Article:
Hospitality, RedefinedRabat, Fall 2012

As I sat watching our new friend’s steady hands lace henna across my palms, I thought back over the day and realized that some things get completely lost in translation. For instance, I’d heard that Moroccans were hospitable. I was expecting warm welcomes, good food, and the occasional inquiry about my health. That’s hospitality, right?

Right… Actually, Moroccan hospitality might be better defined as “graciousness so abundant that your hosts will literally hold your hand through the streets, bathe you, and spoon feed you until you’re nauseous.” Succinct, no—but accurate.

For example, when my host mom explained in a creative mixture of Moroccan Arabic and Charades that my roommate and I should get our towels and follow her into the street, it seemed like a harmless suggestion.

Several turns later we reached the hammam. A hammam is a public bath where you can pay to wash yourself while socializing with your neighbors… Fantastic. Just the way I wanted to meet new people–buck naked in an echoing room getting scrubbed raw by a (hospitable) bath attendant.

Admittedly, it was rather luxurious to have my hair shampooed and be doused in warm water, but I couldn’t escape the feeling that I had regressed to age five. This impression increased as my host mother wrapped scarves around our heads (going outside with wet hair is a sure way to die of some illusive disease) and led us back home.

That afternoon, our host mother showed us an empty package of henna and loosed us upon the Medina to buy more. After multiple fails, we entered a tiny salon papered in 80’s fashion posters. Over the Turkish soap opera blasting in the background, we managed to express our desire to purchase henna. The shopkeeper, carefully positioning himself between us and the exit, yelled down the street until another man poked his head into the muggy salon.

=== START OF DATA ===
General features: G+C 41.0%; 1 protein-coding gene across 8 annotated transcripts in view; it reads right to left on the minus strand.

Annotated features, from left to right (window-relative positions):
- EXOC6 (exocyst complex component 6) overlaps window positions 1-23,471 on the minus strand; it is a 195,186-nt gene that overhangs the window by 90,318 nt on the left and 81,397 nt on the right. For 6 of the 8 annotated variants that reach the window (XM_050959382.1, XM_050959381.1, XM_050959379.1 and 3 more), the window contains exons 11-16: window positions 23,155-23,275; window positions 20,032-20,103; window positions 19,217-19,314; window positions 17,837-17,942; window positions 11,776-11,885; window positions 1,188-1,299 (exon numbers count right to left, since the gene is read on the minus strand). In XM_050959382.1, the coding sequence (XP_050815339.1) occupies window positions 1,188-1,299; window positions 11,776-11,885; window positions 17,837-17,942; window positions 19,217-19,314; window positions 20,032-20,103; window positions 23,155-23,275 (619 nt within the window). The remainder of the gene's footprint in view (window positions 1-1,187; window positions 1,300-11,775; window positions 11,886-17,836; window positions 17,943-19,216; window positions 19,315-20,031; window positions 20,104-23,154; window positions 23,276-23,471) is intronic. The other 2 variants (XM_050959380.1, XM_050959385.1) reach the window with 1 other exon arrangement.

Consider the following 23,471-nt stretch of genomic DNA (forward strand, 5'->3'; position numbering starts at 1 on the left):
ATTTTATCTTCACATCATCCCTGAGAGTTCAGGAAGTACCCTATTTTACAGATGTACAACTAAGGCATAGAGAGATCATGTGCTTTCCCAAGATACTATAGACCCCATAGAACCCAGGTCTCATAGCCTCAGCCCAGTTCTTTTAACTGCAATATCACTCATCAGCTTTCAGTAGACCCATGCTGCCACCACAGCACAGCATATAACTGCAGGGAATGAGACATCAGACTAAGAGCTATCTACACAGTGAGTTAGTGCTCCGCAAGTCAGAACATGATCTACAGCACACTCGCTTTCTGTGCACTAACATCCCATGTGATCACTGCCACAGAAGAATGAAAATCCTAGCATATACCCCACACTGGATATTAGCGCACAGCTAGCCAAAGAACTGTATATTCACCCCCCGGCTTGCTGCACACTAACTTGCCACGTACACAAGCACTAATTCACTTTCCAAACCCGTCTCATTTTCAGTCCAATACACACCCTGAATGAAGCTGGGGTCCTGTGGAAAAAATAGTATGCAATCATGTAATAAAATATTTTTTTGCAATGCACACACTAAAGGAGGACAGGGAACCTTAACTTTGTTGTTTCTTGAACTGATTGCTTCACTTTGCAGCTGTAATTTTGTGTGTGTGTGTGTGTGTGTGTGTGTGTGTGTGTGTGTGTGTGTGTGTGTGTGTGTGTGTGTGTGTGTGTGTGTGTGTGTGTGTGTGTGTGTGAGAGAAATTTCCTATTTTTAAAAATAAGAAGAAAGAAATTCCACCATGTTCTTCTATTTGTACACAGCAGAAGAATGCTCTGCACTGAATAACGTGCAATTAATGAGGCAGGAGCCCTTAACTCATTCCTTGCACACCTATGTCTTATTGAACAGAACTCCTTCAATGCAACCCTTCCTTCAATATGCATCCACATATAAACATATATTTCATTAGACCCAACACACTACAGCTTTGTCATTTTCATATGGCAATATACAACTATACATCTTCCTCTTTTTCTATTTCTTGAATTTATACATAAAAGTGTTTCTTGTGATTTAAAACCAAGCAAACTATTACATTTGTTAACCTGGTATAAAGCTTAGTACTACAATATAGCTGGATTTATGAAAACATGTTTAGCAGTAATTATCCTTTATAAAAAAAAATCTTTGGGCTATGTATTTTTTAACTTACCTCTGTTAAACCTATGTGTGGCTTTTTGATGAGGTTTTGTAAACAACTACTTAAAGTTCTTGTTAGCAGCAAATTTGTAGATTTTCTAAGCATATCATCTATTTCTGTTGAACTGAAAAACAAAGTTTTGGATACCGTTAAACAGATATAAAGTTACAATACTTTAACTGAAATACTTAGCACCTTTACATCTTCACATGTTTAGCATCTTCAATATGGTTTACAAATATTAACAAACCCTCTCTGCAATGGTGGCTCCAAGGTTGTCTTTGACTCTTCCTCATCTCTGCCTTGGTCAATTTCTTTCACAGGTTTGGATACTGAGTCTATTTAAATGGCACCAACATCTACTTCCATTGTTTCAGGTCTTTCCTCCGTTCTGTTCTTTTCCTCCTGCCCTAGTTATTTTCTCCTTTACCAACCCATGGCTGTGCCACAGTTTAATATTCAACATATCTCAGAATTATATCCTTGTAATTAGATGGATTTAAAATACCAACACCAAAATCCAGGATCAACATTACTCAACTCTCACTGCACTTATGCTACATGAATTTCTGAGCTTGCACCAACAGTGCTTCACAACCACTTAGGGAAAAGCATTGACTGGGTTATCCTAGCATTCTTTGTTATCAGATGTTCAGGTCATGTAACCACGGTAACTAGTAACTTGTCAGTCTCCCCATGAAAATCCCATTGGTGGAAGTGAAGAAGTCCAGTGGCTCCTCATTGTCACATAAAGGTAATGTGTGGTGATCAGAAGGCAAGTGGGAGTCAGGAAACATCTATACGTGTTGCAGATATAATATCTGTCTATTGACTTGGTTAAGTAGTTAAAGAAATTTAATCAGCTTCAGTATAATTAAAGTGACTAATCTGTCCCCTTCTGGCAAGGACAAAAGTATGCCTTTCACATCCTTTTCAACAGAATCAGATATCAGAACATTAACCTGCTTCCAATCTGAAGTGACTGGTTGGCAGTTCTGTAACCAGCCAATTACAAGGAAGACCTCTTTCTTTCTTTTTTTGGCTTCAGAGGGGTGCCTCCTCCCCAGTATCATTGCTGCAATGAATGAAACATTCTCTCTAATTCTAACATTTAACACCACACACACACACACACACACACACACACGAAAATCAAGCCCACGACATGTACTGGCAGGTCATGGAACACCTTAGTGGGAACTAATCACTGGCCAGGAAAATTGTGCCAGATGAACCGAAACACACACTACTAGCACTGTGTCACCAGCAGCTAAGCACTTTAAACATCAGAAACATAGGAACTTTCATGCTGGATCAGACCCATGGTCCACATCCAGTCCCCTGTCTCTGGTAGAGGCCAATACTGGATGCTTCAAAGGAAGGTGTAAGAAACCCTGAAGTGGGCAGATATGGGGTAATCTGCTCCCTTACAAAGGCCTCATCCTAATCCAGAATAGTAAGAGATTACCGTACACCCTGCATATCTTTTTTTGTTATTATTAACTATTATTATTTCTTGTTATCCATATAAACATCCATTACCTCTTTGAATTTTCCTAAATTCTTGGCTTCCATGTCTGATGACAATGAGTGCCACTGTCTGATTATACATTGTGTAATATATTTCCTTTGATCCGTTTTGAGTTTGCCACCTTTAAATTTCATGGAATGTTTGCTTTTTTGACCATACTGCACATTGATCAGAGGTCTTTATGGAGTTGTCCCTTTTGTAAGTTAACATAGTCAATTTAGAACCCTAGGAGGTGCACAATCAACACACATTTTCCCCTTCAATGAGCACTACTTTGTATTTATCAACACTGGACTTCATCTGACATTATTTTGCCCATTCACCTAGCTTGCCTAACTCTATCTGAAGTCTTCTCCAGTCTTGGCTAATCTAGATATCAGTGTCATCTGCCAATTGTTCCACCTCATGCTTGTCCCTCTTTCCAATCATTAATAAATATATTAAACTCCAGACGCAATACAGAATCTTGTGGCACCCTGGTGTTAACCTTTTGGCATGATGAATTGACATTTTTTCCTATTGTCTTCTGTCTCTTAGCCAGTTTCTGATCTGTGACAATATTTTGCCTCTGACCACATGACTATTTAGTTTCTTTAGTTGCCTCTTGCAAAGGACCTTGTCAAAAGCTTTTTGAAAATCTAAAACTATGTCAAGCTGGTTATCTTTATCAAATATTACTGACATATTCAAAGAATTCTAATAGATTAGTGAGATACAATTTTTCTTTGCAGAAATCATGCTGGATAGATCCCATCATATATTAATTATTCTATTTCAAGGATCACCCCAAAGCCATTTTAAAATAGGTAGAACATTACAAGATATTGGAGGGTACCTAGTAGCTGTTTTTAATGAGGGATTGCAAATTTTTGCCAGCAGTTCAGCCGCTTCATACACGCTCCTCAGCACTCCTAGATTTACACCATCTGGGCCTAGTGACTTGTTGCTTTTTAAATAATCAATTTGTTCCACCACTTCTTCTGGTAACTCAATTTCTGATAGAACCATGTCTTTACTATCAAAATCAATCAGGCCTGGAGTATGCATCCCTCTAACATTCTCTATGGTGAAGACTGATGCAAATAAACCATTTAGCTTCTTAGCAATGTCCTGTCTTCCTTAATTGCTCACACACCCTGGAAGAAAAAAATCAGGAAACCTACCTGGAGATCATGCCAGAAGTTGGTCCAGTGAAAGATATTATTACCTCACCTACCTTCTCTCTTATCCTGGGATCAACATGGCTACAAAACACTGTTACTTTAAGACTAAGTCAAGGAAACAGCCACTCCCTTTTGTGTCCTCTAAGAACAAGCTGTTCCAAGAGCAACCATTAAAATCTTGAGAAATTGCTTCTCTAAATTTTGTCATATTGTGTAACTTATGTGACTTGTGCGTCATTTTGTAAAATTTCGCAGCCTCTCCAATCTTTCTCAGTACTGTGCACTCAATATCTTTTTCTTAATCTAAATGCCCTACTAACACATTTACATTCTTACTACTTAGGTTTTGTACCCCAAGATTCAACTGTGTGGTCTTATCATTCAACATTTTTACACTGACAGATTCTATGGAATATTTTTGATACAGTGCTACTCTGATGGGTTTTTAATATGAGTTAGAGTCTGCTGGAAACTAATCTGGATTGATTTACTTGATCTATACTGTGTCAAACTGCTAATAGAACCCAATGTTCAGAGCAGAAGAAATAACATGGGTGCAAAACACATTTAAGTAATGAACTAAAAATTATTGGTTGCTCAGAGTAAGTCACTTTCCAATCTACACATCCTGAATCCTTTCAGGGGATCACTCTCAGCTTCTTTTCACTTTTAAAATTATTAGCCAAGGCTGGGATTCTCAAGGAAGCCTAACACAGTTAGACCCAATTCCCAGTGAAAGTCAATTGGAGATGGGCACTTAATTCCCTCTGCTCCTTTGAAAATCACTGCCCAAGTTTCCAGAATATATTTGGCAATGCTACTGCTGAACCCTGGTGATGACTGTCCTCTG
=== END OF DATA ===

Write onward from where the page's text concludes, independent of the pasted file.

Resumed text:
We pantomimed again and he shuffled away only to return minutes later with a bag of powder and a syringe… As if to apologize for their dubious appearance, these ignominious objects were wrapped in colorful paper with pictures of bejeweled ladies. Yeah—that really decreases my feelings of sketchiness.

Just before dinnertime a friend came over to decorate our hands with the henna. She started with me; it took about an hour per hand with a pause to dry. By the time she started my roommate’s hands, I had missed dinner. My host mom asked if I’d like to eat while my hands dried. Being still naïve in the ways of Moroccan hospitality, I agreed, imagining that I would balance a spoon betwixt hennaed fingers to eat my warm rice and milk.

But quite suddenly my host mom pulled up her chair directly in front of me and peremptorily popped a spoon into my open mouth. She proceeded to (hospitably) feed me until I had to insist between attacks of the spoon that I was too full to hold down anymore.

It was at that moment that I perceived the true (and inescapable) nature of Moroccan hospitality. It’s not just courtesy or niceness– it’s downright serious business.


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  1. Skye, glad to hear you are well cared for, maybe more so than you are used to but cared for non the lest. Love ya!

  2. I love it! I’ve been reading “The Ex-Pat Harem: Foreign Women in Modern Turkey” and it has several essays about the hammam experience. I’m impressed you did it, although it sounds as if you didn’t have much choice, either. ;)

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